The two Orioles who have enjoyed the most success at the plate this season are each in a walk year. Manny Machado appears to be headed for an especially large payday. The 25-year-old got a long-desired move from third base to shortstop after the O’s parted ways with J.J. Hardy, and has been giving potential future employers a lot to consider. Despite the Orioles’ travails, Machado has put himself among the American League’s top 10 in batting average, on-base percentage and slugging, and in the top five for home runs while trailing only J.D. Martinez of the Red Sox in RBIs. As he heads into free agency, longtime Orioles center fielder Adam Jones isn’t putting up the same sort of RBI and home run totals as Machado, but has nearly as many hits and a slash line that defies the dismal state of the Birds’ offense. The Orioles initially pegged journeyman Danny Valencia as strictly a platoon guy who would get nearly all of his at-bats against lefties. But with Tim Beckham languishing on the 60-day disabled list with a groin strain and neither Pedro Álvarez nor waiver-wire pickup Jace Peterson cutting it at the plate, Valencia has seen more time at third base than anticipated, and has actually hit righties better than he has southpaws. Mark Trumbo spent the first month of the season on the disabled list, and has never possessed stellar defensive skills. But as the Orioles won’t be able to use a designated hitter in this series, skipper Showalter will likely put Trumbo in right field to get his bat into the lineup. The Orioles have never done much in the running game, but do have a legitimate stolen base threat in Craig Gentry, who has been seeing more time in the outfield of late. Showalter will probably work Gentry and Joey Rickard in for pinch-running and/or late-inning outfield defense. Coming off the first All-Star season of his five-year career in the bigs, second baseman Jonathan Schoop has become a non-factor this year. First baseman Chris Davis, meanwhile, has become persona non grata while in the third year of a seven-year contract reportedly worth $161 million, having struck out 86 times in 207 at-bats as his batting average has plummeted to .150.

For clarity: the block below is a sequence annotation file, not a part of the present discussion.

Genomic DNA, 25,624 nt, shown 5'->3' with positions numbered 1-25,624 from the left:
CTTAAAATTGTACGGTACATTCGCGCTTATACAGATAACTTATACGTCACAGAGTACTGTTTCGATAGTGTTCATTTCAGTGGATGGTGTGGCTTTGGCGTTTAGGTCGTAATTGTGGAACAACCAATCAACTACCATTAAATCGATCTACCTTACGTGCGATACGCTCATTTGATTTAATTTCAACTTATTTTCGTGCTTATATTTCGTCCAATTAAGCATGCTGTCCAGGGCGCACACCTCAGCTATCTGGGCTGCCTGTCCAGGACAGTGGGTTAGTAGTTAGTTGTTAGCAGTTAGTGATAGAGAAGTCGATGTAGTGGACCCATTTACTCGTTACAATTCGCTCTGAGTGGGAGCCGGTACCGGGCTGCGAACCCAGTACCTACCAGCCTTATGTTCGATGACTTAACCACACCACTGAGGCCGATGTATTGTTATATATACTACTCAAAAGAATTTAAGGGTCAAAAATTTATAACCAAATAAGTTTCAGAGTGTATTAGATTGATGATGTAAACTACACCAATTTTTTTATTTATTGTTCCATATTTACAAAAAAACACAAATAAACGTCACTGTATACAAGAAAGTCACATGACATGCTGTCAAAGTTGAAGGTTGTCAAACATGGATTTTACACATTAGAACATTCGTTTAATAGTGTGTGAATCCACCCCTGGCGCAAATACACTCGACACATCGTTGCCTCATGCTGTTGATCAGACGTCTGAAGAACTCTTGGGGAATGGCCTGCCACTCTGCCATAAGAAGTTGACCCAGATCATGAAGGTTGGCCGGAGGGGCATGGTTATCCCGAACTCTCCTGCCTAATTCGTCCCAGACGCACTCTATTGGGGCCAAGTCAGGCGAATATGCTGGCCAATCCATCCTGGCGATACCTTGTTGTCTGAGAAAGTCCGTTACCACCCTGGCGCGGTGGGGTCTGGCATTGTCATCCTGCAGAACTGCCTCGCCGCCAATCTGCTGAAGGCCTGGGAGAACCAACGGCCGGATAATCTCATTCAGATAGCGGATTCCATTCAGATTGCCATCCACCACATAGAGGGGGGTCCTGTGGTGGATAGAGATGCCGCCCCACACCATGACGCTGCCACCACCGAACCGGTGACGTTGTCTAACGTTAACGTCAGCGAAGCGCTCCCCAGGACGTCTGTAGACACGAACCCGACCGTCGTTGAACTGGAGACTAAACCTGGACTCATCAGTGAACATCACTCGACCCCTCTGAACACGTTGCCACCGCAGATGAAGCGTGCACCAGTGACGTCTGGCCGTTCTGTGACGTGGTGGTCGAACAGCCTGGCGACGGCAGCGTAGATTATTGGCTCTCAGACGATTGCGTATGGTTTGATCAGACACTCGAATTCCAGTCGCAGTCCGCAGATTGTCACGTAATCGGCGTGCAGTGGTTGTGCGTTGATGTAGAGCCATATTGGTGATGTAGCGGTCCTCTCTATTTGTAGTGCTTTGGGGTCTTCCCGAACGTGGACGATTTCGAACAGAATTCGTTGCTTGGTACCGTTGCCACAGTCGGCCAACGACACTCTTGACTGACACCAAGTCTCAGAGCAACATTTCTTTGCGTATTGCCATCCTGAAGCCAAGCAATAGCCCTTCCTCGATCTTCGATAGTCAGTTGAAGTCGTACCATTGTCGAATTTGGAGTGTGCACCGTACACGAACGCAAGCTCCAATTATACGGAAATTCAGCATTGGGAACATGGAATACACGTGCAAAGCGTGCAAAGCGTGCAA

The Orioles called 24-year-old David Hess up from Triple-A Norfolk last month to fill the rotation spot of veteran Chris Tillman, who had gone to the disabled list with a back problem and had performed unsatisfactorily to that point. Hess, who starts tonight’s series opener, has impressed with his poise and command, but has been rocked by the Red Sox in two starts, including his last one. He surrendered multiple homers in each of them. Hess took a hard-luck loss against the Nats at Camden Yards on May 30, giving up just one run on a solo homer over six innings while the O’s failed to push a single run across. Andrew Cashner returns to the Orioles rotation tomorrow after skipping his last turn due to a lower back strain that pushed him to the DL. Cashner has failed to get through at least five innings only twice in his 13 starts this season, but he’s given up at least eight hits in each of his last four. Kevin Gausman, a home-grown product now in his sixth year with the Orioles, takes the hill for Thursday’s finale. He last tasted victory May 11, and has taken the loss in four of his last six starts (the Orioles lost all six of those games). Paltry run support has plagued Gausman in his last two starts. He went 6 2/3 innings June 9 in Toronto, striking out six while scattering nine hits to surrender three runs in a 4-3 Blue Jays win. On June 15, Gausman took a loss after striking out seven and giving up just two runs on five hits over 5 2/3 innings at home against the Marlins.
Until just last week, the Orioles had been missing bullpen stalwarts Darren O’Day and Zach Britton. Submariner O’Day spent a month on the disabled list after suffering an injury that might just be the perfect illustration of how this year is going for the Birds. O’Day was stretching in the Orioles bullpen when a teammate ran into him, hyperextending his pitching elbow. In his three appearances since his return, O’Day has allowed just one hit and no walks while striking out five over three innings. Sinkerballing lefty Britton, who in 2016 earned 47 saves in as many chances, spent much of 2017 on the disabled list and then had surgery on his Achilles tendon last February. He finally came off the DL on June 11, and got into a game the following night, walking three while pitching the seventh inning of the O’s 6-4 loss to the Red Sox. He threw a spotless inning in each of his two subsequent appearances, and finally pitched in the ninth inning - albeit in a non-save situation - on Sunday against the Marlins, and looks ready to resume closing. When the bullpen is at full strength and the Orioles are clinging to a lead, O’Day has normally pitched the seventh inning and Brad Brach the eighth, leaving Britton to close. During Britton’s long absence, Brach took over the closing duty, saving 18 in 24 chances last year and 10 of 12 in 2018. Brach and Britton both will be free agents after this season. Sidearmer Mychal Givens gets plenty of movement on his mid-90s fastball and has been projected by many observers as Britton’s heir apparent as closer. With reliable lefty Richard Bleier down with a lat injury, the Orioles have become very thin in the middle innings. But lanky, rubber-armed Miguel Castro has done yeoman’s work as a long man.